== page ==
Feminist Care Ethics

While ethics theories often focus on justice, care, an "equally valid moral perspective," is usually disregarded because of male bias (Sterba, p. 52). The two perspectives are often harmonious, but a need for care point of view precedence exists. While truth is evident in both these statements, the problem of distinguishing between them becomes apparent soon after.
Many feminist look to psychologist Carol Gilligan\'s research for evidence to confirm the difference between characteristically male and female approaches to moral decision making. Her research illustrated how men almost unfailingly focus on justice when making moral decisions and women use justice and care in equal proportions in their moral judgments. While men and women take different paths with their moral judgments, there is no justifiable basis to put one above the other. Ethics theories usually focus on justice alone. Gilligan concluded that care, something just as important, is usually disregarded in the interests of the male partiality present in the male creators of many ethical theories.
Gilligan examines the male justice perspective saying, "From a justice perspective, the self as moral agent stands as the figure against a ground of social relationships judging the conflicting claims of self and others against a standard of equality or equal respect (the Categorical Imperitive, the Golden Rule)" (cited in Sterba p.52). The male moral perspective of justice is chiefly rooted in principles and rules, tending to deny the role of feelings and emotions. This sentiment is predominant in moral theories and echoes a male bias, according to Sterba and Gilligan.
Gilligan examines the female justice perspective saying, "From a care perspective, the relationship becomes the figure, defining self and others. Within the context of relationship, the self as a moral agent perceives and responds to the perception of need. The shift in moral perspective is manifest by a change in the moral question from \'What is just?\' to \'How to respond?\'" (cited in Sterba p.52). The female moral perspective of care concerns feelings and emotions like love, sympathy, and compassion. This sentiment is lacking in many moral theories and reveals the prevalent male bias, according to Sterba and Gilligan.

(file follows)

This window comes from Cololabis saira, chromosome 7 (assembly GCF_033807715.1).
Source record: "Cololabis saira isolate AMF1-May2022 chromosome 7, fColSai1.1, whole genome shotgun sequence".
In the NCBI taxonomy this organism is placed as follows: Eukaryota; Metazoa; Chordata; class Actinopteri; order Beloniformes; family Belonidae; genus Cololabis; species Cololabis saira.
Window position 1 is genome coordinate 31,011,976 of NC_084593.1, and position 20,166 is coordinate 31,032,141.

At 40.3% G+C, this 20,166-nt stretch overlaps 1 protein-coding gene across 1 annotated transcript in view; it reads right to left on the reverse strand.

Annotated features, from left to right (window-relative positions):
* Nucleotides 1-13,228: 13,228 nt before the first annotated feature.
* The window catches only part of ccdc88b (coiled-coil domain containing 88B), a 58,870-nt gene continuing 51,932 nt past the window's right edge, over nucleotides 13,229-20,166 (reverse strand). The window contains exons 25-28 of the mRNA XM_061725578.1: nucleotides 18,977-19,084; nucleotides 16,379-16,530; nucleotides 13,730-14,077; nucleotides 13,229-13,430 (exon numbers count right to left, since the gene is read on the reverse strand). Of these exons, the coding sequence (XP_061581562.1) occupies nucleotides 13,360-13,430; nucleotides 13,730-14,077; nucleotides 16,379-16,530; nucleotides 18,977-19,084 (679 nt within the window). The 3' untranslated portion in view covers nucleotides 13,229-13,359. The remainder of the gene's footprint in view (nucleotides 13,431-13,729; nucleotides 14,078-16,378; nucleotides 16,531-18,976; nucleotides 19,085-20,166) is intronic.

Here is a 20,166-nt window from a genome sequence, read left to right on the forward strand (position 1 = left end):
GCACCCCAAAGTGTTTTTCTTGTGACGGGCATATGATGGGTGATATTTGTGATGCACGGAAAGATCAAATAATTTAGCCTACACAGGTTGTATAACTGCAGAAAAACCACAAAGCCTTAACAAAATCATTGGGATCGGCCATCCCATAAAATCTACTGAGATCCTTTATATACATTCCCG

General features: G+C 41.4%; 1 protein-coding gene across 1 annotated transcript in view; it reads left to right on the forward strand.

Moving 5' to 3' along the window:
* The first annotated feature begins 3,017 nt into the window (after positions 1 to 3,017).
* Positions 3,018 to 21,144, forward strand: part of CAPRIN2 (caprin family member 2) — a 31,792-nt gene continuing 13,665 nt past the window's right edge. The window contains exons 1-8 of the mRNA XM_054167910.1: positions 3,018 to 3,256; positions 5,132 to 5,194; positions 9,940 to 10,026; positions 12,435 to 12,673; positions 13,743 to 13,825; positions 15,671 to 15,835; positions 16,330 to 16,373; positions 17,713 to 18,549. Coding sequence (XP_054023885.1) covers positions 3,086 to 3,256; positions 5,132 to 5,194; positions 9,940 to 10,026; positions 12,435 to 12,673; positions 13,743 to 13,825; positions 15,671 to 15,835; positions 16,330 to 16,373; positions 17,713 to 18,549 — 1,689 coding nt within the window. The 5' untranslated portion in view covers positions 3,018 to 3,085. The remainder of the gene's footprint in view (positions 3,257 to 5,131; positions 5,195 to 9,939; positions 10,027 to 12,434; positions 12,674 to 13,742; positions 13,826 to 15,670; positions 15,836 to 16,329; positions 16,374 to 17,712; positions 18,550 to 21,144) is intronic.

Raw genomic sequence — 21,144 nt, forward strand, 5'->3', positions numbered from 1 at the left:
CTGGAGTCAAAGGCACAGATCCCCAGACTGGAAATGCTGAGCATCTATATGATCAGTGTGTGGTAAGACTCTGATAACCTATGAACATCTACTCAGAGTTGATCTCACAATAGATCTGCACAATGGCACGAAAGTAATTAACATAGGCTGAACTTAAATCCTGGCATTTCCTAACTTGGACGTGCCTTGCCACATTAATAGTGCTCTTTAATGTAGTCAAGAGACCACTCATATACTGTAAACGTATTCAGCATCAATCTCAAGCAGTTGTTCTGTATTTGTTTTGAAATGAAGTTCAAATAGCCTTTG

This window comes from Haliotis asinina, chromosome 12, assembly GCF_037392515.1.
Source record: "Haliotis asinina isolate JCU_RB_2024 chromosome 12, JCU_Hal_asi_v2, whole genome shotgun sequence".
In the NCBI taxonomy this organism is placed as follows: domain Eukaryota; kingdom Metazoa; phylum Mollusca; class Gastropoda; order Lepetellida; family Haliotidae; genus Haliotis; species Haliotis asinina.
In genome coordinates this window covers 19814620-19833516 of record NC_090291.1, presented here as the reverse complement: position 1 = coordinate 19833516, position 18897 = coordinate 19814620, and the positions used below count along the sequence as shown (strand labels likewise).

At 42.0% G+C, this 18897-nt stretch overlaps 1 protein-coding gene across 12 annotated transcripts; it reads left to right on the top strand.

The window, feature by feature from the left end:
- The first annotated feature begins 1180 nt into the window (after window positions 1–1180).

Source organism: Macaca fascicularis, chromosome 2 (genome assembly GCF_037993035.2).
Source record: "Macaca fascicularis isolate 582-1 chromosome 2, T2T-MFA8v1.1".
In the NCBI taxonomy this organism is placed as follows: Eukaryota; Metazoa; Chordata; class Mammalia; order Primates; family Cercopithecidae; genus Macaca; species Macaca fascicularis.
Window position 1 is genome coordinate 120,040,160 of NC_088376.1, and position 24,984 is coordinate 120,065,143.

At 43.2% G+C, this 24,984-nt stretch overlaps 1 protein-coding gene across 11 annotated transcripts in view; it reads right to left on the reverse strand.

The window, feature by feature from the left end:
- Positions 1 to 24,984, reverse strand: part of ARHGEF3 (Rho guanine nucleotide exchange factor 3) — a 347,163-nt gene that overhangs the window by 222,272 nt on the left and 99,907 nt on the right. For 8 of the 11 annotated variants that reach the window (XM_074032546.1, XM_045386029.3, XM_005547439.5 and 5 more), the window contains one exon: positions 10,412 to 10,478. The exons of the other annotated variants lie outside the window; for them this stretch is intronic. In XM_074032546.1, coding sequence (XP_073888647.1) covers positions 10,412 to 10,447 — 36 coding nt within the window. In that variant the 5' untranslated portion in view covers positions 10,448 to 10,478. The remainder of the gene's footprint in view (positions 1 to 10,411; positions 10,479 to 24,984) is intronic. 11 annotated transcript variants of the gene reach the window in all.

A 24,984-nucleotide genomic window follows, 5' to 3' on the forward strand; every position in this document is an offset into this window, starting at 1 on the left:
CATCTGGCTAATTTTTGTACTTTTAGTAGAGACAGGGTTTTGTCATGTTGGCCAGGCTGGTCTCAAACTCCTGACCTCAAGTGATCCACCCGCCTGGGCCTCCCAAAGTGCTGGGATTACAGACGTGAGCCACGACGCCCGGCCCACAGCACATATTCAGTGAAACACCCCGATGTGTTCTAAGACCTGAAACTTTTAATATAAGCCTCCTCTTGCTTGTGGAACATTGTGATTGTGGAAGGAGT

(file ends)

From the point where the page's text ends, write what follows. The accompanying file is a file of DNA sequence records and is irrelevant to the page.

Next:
Some critics question the distinction Gilligan makes between justice and care perspectives and others attempt to validly illustrate her ideas. Roger Rigterink does just this. He uses a real life example he feels illustrates the difference between justice and care perspectives. In 1988, a hunter killed a rare white crow in Wisconsin. Many people were upset like Jo Ann Munson who said, "I was angry about it when I first heard of it and I still am. I don\'t understand why someone feels the need to shoot a bird like that. It should have been left in the wild for all of us to enjoy" (cited in Barcalow, p. 200). Holing to his side of the story, the hunter stated, "I\'m a hunter, its fair game. The opportunity presented itself. People blow these things out of context…I had been seeing it for a long time. I wanted it for a trophy" (cited in Barcalow, p. 200).
After relating the story, Rigterink solicited responses form his students. Many said the hunter was justified in his actions because no laws prohibited what he did. This response is aligned with a justice perception in its appealing to rules and rights. Other students said the hunter was thoughtless, insensitive, and a jerk. These students use a care approach that appeals to the insensitive and thoughtless side of the hunter\'s action. Rigterink uses this case because he feels that justice and care points of view are incompatible. While a clear line between care and justice becomes apparent in this example, critics question Rigterink\'s interpretation of the results. He assumes that the hunter\'s action was itself just because the laws said so. This perspective has hints of Utilitarianism and Kant in it. If these theories are invoked, though, a duty to care or a greatest utility resulting from care dimension is also part of the equation. This pokes holes in Rigterink\'s interpretation of his findings (Barcalow, p.201).
Perhaps one of the best illustrations of care based moral perspective results from the tests of Rita Manning. She found Gilligan\'s supporting evidence "primarily anecdotal and impressionistic" (Manning, 34). Manning uses a series of examples to illustrate the difference